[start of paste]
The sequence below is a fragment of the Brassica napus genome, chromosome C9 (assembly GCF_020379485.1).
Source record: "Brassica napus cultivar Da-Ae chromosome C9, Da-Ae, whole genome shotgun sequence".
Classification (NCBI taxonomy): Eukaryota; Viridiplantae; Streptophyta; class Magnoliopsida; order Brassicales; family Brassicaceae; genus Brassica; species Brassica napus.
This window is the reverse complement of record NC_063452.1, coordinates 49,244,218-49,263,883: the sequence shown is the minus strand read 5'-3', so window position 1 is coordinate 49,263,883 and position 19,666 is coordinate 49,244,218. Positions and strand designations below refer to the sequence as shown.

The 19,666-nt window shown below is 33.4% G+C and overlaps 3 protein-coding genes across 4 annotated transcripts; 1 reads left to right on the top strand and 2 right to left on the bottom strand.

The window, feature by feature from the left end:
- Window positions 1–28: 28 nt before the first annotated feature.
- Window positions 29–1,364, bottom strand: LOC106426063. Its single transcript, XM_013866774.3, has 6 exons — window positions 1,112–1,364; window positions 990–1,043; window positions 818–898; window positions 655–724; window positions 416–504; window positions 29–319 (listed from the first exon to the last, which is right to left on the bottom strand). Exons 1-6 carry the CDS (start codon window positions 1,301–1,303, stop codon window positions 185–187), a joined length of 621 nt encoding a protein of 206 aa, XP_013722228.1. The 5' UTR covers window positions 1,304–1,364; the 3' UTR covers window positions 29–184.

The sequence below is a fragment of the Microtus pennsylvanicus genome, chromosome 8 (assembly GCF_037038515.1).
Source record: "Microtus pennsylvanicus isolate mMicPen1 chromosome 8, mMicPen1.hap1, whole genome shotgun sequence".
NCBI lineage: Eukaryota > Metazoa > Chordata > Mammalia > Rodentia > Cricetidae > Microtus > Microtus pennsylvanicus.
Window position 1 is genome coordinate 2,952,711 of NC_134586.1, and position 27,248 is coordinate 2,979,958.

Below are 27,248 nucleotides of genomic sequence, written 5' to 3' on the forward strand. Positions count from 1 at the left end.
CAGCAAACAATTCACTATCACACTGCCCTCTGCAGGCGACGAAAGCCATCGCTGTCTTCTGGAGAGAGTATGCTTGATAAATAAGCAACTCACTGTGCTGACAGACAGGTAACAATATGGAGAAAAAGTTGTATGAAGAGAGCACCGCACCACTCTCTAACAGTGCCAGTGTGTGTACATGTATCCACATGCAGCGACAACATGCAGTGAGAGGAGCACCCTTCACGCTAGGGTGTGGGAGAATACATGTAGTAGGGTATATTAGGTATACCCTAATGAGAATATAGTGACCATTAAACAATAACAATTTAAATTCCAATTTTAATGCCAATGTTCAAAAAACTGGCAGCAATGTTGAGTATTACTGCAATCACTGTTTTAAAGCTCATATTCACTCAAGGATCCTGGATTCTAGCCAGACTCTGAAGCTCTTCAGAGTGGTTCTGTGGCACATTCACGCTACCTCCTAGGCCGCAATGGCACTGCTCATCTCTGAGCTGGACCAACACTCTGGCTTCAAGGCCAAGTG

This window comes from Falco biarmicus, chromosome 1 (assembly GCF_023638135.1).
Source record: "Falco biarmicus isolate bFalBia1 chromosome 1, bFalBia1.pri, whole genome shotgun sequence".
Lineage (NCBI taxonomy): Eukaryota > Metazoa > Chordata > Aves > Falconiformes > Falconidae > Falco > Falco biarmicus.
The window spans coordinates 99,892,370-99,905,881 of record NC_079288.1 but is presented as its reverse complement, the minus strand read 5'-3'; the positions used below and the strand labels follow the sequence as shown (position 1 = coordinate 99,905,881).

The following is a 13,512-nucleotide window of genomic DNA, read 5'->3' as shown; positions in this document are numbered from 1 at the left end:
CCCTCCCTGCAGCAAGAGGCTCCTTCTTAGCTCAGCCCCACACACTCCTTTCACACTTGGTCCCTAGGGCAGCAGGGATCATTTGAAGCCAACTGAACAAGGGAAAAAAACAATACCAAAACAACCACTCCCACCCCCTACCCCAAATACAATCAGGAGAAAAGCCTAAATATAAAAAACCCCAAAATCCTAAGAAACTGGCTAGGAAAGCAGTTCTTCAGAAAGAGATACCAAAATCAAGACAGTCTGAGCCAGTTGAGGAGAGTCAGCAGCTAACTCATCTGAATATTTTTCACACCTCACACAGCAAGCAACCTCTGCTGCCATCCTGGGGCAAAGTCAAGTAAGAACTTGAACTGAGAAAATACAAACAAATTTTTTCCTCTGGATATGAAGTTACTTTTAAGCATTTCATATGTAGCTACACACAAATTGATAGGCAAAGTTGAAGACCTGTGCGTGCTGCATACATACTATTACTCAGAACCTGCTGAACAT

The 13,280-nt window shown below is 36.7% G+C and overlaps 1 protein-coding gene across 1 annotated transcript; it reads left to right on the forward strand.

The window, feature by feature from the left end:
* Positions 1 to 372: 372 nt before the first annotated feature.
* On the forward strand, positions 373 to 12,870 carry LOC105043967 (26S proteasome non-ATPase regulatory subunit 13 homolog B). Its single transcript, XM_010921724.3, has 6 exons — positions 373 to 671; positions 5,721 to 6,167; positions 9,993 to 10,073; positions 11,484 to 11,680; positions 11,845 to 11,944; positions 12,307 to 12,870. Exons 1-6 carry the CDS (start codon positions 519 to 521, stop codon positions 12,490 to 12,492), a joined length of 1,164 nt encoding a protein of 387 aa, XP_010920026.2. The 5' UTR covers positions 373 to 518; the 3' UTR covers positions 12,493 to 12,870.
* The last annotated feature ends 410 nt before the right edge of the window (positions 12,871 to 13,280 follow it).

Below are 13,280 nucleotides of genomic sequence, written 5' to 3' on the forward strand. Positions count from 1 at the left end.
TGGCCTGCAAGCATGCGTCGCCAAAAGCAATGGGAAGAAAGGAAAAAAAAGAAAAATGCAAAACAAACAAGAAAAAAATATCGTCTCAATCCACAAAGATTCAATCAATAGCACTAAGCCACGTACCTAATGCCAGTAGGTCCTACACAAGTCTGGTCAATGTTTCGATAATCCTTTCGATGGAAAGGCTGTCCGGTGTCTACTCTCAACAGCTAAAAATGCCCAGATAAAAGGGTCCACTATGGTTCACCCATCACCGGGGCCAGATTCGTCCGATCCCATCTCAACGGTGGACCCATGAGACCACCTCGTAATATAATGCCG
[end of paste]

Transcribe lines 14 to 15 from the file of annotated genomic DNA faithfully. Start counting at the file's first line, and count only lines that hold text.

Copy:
CAGCAAACAATTCACTATCACACTGCCCTCTGCAGGCGACGAAAGCCATCGCTGTCTTCTGGAGAGAGTATGCTTGATAAATAAGCAACTCACTGTGCTGACAGACAGGTAACAATATGGAGAAAAAGTTGTATGAAGAGAGCACCGCACCACTCTCTAACAGTGCCAGTGTGTGTACATGTATCCACATGCAGCGACAACATGCAGTGAGAGGAGCACCCTTCACGCTAGGGTGTGGGAGAATACATGTAGTAGGGTATATTAGGTATACCCTAATGAGAATATAGTGACCATTAAACAATAACAATTTAAATTCCAATTTTAATGCCAATGTTCAAAAAACTGGCAGCAATGTTGAGTATTACTGCAATCACTGTTTTAAAGCTCATATTCACTCAAGGATCCTGGATTCTAGCCAGACTCTGAAGCTCTTCAGAGTGGTTCTGTGGCACATTCACGCTACCTCCTAGGCCGCAATGGCACTGCTCATCTCTGAGCTGGACCAACACTCTGGCTTCAAGGCCAAGTG

This window comes from Falco biarmicus, chromosome 1 (assembly GCF_023638135.1).